Polish Biggest Private IPO Set to Price at Low End of Range

  • Polish mobile carrier Play’s offer seen worth $1.2 billion
  • Orders below 36 zloty per share risk missing: updated terms

Play Communications SA is set to sell shares in Poland’s largest initial public offering by a private company near the low end of its preliminary price range.

The country’s second-biggest mobile phone operator has its order books fully covered within a 36-38 zloty per-share range, compared with an initial guidance of 34-44 zloty, according to terms for the deal obtained by Bloomberg. That values the IPO at as much as 4.6 billion zloty ($1.2 billion), with the book-building for as many as 121.6 million shares offered by Greece’s Olympia Development SA and Iceland’s Novator Partners LLP, slated to end at 1 p.m. in London. Orders below 36 zloty a share risk missing, updated terms sent on Thursday showed.

Since starting its operations in Poland 10 years ago, Play has attracted 14.3 million users and overtook competitors such as Deutsche Telekom AG’s mobile unit by offering attractively priced services and hiring a slew of celebrities for its advertising campaigns. The Warsaw-based company has also capitalized on market deregulation, which challenged long-established operators like Orange Polska SA, forcing them to provide their network to rivals and cut prices.

Play is luring potential investors with a promise of ample dividends and increasing earnings, even as it pledges to improve debt metrics. The carrier plans to pay out about 650 million zloty for 2018 and later seeks to allocate as dividend 65 percent to 75 percent of adjusted Ebitda less cash capital expenditures. Risks include whether Play will maintain its management, despite an incentive program, and sustain its growth and dividend rates, according to Haitong Bank SA.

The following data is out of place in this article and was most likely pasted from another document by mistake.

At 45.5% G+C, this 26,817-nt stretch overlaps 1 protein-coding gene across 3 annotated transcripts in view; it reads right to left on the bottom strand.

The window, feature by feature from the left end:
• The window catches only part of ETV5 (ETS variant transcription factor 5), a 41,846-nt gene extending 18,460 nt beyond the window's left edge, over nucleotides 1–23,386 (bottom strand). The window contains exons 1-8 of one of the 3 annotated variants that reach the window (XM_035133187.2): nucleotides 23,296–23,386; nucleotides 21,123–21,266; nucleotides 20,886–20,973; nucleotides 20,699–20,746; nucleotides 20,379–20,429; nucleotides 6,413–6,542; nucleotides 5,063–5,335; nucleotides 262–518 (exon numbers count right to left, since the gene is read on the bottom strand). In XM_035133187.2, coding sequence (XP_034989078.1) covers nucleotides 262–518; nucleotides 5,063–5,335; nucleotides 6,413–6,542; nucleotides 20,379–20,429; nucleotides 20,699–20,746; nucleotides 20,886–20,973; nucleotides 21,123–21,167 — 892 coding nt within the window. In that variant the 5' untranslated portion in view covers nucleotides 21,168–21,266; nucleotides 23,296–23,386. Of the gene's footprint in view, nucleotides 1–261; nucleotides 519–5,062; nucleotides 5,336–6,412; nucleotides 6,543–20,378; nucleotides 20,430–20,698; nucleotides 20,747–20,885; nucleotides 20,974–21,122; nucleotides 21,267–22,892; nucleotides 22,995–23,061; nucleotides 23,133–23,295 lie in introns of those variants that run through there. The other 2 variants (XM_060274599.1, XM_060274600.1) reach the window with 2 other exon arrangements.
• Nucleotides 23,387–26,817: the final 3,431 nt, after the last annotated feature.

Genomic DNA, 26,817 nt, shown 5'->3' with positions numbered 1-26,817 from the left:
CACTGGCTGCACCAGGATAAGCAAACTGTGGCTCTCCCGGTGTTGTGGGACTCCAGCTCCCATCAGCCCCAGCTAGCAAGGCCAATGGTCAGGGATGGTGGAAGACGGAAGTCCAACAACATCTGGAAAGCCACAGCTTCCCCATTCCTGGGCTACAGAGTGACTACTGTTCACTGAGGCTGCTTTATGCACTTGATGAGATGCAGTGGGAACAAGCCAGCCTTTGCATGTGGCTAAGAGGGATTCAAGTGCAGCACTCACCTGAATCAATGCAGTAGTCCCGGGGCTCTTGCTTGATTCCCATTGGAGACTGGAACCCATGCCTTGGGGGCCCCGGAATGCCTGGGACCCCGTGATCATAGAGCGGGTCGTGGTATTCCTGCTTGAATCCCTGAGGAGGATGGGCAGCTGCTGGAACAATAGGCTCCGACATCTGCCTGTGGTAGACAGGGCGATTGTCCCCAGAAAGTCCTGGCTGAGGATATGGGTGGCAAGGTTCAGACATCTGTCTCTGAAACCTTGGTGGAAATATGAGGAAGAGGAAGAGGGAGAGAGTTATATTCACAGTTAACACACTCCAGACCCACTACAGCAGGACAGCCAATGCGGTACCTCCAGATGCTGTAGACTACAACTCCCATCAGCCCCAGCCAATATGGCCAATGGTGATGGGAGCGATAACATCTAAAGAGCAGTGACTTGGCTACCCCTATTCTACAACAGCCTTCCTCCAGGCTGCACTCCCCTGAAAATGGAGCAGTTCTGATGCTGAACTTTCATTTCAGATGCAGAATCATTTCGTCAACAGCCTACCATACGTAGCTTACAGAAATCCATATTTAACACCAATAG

The transaction, initially targeting proceeds of as much as 5.21 billion zloty, comes at a time when some offerings in central Europe have experienced setbacks. Hungarian hauling company Waberer’s International Nyrt. scaled down its IPO, Raiffeisen Bank International AG postponed a sale of shares in its Warsaw-based unit on tepid demand and Polish debt collector GetBack SA slashed its offering price to the bottom end of the range.

Warsaw’s WIG20 Index, a gauge of the biggest and most liquid companies, trades 3.1 percent below its peak reached in May, trimming this year’s advance to 20 percent, still one of best performers among global stock indexes. If Play’s deal succeeds, the value of IPOs held in Warsaw this year will amount to as much as 7.7 billion zloty, which would be the highest in six years.

— With assistance by Gaurav Panchal, and Tiago Ramos Alfaro

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